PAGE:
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The Cryosphere An interactive open-access journal of the European Geosciences Union
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Volume 11, issue 4
The Cryosphere, 11, 1987-2002, 2017
https://doi.org/10.5194/tc-11-1987-2017
© Author(s) 2017. This work is distributed under
the Creative Commons Attribution 3.0 License.
The Cryosphere, 11, 1987-2002, 2017
https://doi.org/10.5194/tc-11-1987-2017
© Author(s) 2017. This work is distributed under
the Creative Commons Attribution 3.0 License.

Research article 30 Aug 2017

Research article | 30 Aug 2017

New methodology to estimate Arctic sea ice concentration from SMOS combining brightness temperature differences in a maximum-likelihood estimator

Carolina Gabarro et al.
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Status: closed
Status: closed
AC: Author comment | RC: Referee comment | SC: Short comment | EC: Editor comment
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Peer review completion
AR: Author's response | RR: Referee report | ED: Editor decision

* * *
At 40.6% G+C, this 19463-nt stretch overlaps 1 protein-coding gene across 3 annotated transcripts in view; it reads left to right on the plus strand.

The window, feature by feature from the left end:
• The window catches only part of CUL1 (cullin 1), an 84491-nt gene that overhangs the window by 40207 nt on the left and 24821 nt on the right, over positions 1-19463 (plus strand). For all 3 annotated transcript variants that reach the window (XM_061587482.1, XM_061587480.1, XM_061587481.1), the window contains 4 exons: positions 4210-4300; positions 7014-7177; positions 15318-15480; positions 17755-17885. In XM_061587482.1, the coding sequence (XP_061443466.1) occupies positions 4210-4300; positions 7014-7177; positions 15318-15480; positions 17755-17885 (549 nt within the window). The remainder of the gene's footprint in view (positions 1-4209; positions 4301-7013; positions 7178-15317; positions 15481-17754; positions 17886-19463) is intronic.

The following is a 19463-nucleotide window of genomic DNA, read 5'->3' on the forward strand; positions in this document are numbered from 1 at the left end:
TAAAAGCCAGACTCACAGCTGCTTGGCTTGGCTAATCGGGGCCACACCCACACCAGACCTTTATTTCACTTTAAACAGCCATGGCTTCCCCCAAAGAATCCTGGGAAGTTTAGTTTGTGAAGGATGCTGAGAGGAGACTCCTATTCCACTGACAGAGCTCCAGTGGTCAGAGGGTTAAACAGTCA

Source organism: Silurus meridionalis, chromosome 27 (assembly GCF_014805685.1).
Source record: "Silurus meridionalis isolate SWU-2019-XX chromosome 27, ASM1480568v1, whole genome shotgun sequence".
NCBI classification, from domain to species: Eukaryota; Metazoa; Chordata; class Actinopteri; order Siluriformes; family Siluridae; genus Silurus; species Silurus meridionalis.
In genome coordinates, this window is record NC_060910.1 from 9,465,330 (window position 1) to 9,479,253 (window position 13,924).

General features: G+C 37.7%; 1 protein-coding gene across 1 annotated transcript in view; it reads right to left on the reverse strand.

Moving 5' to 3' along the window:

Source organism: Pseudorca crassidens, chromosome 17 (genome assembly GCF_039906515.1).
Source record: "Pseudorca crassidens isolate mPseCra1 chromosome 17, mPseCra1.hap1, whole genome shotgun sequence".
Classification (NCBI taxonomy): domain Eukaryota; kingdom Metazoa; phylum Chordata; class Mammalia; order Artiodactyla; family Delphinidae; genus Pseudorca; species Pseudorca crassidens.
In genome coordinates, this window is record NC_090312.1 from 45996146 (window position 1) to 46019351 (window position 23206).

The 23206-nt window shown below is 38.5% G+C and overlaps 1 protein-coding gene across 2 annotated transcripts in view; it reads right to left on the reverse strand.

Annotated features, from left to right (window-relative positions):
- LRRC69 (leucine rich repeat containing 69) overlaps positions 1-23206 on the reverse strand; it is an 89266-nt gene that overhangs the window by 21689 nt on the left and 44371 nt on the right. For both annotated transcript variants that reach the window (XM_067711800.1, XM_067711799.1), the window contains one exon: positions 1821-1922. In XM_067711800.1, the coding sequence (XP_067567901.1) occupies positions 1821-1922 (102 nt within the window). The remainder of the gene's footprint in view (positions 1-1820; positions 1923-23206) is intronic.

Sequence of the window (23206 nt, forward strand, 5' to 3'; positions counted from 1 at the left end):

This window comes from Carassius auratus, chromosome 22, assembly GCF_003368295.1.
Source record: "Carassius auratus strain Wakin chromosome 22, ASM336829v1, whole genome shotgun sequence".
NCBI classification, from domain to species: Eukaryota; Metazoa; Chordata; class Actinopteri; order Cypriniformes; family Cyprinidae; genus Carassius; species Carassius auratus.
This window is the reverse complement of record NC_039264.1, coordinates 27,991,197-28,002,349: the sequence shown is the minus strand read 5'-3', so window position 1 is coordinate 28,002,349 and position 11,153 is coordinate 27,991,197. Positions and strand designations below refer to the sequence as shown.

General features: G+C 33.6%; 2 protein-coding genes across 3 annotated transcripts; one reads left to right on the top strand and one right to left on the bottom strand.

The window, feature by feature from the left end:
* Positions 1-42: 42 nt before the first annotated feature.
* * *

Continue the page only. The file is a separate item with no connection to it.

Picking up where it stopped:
AR by Svenja Lange on behalf of the Authors (08 Feb 2017)  Author's response
ED: Referee Nomination & Report Request started (22 Feb 2017) by Lars Kaleschke
RR by Mohammed Shokr (04 Mar 2017)
RR by Anonymous Referee #4 (08 Mar 2017)
RR by Anonymous Referee #2 (10 Mar 2017)
ED: Reconsider after major revisions (23 Mar 2017) by Lars Kaleschke
AR by Anna Mirena Feist-Polner on behalf of the Authors (01 Jun 2017)  Author's response
ED: Referee Nomination & Report Request started (03 Jun 2017) by Lars Kaleschke
RR by Anonymous Referee #4 (20 Jun 2017)
RR by Anonymous Referee #2 (25 Jun 2017)
ED: Publish subject to minor revisions (Editor review) (08 Jul 2017) by Lars Kaleschke
AR by Anna Wenzel on behalf of the Authors (18 Jul 2017)  Author's response
ED: Publish subject to technical corrections (18 Jul 2017) by Lars Kaleschke
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Short summary
We present a new method to estimate sea ice concentration in the Arctic Ocean using different brightness temperature observations from the Soil Moisture Ocean Salinity (SMOS) satellite. The method employs a maximum-likelihood estimator. Observations at L-band frequencies such as those from SMOS (i.e. 1.4 GHz) are advantageous to remote sensing of sea ice because the atmosphere is virtually transparent at that frequency and little affected by physical temperature changes.
We present a new method to estimate sea ice concentration in the Arctic Ocean using different...
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